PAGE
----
Emma: It’s a wonderful experience.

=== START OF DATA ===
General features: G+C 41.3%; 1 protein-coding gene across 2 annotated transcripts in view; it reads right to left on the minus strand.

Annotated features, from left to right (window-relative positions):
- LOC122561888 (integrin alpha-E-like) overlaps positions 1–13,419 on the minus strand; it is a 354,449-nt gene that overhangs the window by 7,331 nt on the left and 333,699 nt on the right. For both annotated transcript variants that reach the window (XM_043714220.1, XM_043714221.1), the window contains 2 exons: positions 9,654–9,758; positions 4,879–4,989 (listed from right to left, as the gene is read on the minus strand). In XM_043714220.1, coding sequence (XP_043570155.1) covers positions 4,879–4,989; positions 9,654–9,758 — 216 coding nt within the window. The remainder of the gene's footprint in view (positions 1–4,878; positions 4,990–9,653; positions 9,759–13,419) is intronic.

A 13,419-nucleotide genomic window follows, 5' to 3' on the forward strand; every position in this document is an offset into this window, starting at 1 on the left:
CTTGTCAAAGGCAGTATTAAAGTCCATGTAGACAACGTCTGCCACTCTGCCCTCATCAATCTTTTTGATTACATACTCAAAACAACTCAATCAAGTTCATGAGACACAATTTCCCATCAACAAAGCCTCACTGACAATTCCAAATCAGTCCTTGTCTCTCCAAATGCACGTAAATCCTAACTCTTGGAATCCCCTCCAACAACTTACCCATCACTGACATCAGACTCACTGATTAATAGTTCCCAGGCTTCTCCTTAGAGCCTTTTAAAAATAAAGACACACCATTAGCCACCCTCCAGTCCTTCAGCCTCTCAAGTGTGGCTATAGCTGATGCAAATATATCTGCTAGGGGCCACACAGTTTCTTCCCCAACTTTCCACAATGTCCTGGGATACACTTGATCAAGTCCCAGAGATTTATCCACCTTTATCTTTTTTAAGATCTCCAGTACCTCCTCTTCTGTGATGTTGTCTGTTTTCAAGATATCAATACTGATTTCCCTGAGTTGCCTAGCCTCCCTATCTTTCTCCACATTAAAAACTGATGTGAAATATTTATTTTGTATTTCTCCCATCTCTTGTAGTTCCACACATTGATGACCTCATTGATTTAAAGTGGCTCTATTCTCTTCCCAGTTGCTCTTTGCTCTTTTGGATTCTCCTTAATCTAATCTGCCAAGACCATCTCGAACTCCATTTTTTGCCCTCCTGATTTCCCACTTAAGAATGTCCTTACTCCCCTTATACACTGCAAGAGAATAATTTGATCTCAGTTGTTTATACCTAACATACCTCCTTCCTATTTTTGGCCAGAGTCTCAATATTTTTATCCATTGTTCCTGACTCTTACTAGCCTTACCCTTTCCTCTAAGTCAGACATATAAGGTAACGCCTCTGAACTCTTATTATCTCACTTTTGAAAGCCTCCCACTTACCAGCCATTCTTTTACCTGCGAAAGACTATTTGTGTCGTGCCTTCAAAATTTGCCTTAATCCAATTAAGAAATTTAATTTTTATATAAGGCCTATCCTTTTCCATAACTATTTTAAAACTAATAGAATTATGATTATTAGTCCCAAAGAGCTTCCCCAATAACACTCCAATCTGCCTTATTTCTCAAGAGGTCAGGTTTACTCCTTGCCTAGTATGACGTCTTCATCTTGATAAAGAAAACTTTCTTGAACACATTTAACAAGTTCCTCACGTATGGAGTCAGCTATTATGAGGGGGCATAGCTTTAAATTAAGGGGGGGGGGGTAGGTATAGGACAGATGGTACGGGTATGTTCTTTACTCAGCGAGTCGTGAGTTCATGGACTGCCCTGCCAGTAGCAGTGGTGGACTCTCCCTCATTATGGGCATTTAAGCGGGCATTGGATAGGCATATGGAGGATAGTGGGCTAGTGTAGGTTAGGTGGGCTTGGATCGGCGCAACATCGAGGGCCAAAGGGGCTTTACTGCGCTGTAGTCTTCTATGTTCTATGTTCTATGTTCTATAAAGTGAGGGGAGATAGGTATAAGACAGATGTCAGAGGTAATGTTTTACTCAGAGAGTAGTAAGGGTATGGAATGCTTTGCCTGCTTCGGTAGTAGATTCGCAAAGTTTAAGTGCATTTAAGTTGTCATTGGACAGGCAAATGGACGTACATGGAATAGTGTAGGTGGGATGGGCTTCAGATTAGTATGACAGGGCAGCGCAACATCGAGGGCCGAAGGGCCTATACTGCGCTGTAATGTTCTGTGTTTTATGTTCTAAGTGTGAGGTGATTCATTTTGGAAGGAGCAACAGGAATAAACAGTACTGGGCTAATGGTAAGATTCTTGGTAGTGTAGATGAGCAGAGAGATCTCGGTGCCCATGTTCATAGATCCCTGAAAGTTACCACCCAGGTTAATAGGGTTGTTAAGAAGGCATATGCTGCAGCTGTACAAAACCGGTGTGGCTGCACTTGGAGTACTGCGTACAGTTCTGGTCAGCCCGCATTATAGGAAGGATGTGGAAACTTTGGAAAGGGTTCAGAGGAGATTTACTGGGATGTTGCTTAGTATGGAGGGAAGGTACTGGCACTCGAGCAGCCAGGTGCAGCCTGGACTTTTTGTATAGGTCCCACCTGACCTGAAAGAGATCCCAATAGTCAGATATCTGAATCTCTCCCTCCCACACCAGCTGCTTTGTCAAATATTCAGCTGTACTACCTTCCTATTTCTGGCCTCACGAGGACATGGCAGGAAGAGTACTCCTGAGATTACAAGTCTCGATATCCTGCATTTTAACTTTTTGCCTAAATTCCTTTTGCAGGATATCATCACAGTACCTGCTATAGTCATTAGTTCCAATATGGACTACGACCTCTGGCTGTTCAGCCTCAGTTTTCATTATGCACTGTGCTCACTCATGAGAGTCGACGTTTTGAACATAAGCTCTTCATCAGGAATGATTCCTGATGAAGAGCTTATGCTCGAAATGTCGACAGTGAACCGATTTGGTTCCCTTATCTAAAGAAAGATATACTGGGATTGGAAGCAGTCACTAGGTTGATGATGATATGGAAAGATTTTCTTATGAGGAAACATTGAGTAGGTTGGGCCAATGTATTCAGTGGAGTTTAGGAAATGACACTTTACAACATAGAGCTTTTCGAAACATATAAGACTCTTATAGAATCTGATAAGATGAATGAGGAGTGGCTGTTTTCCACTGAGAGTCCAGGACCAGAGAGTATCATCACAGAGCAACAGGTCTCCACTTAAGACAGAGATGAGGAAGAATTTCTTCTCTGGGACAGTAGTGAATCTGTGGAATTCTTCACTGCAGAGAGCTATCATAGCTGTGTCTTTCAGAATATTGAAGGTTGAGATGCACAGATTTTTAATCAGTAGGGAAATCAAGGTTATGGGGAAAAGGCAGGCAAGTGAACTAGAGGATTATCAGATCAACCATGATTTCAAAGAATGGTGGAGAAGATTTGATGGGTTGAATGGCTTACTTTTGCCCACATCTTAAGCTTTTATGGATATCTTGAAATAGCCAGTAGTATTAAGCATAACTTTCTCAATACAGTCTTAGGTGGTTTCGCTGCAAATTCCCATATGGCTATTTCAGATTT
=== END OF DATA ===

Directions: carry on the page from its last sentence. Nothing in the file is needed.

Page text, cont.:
Brittany: It’s a wonderful experience. Well, so I love that. And when the trade war started, and this was right before the pandemic or like the summer before the pandemic, Trump and his, what was it called? Well, just the trade wars generally, they were called the trade wars. Butter started going up because they put tariffs on Irish goods. And that’s where my, or European, but that’s where my butter comes from. And I think whiskey for a while was in Jeopardy too. So my butter raised like a dollar, which, but this butter’s already expensive. Like it’s already like almost $4 and it got, I think it’s like four, maybe it’s not quite a dollar, but it’s like four 50 now. But I think I used to pay something like 385. Yeah. So it’s gone up. And that was really hard for me again, because I eat, like, you would be shocked if you knew how many, how much better I go through in a week. So it’s one of those things, it wasn’t just hypothetical. I think when we think about the economy, a lot of times people think like, that doesn’t really impact me. I don’t really see that but we saw things and we’re seeing this with the supply chain issues now, but when it came to the trade wars, we were seeing a rate or a, you know, a rise in costs. I think Joanne’s fabric or like other craft stores saw a big spike too, because Interesting. They were having craft supplies Yeah. That were coming from China or somewhere like that were being taxed. And I always think of it, I do a lot of shopping on Amazon and a lot of the Amazon goods do not, are not American-made. And I know sometimes I’m getting like cheaper products, but I, enjoy the products I get and it’s great to me that I can choose to buy cheaper products from another country. And so there’s just all these things that you think about and you’re like, okay, if that’s globalism, then why shouldn’t we want to be trading with everybody?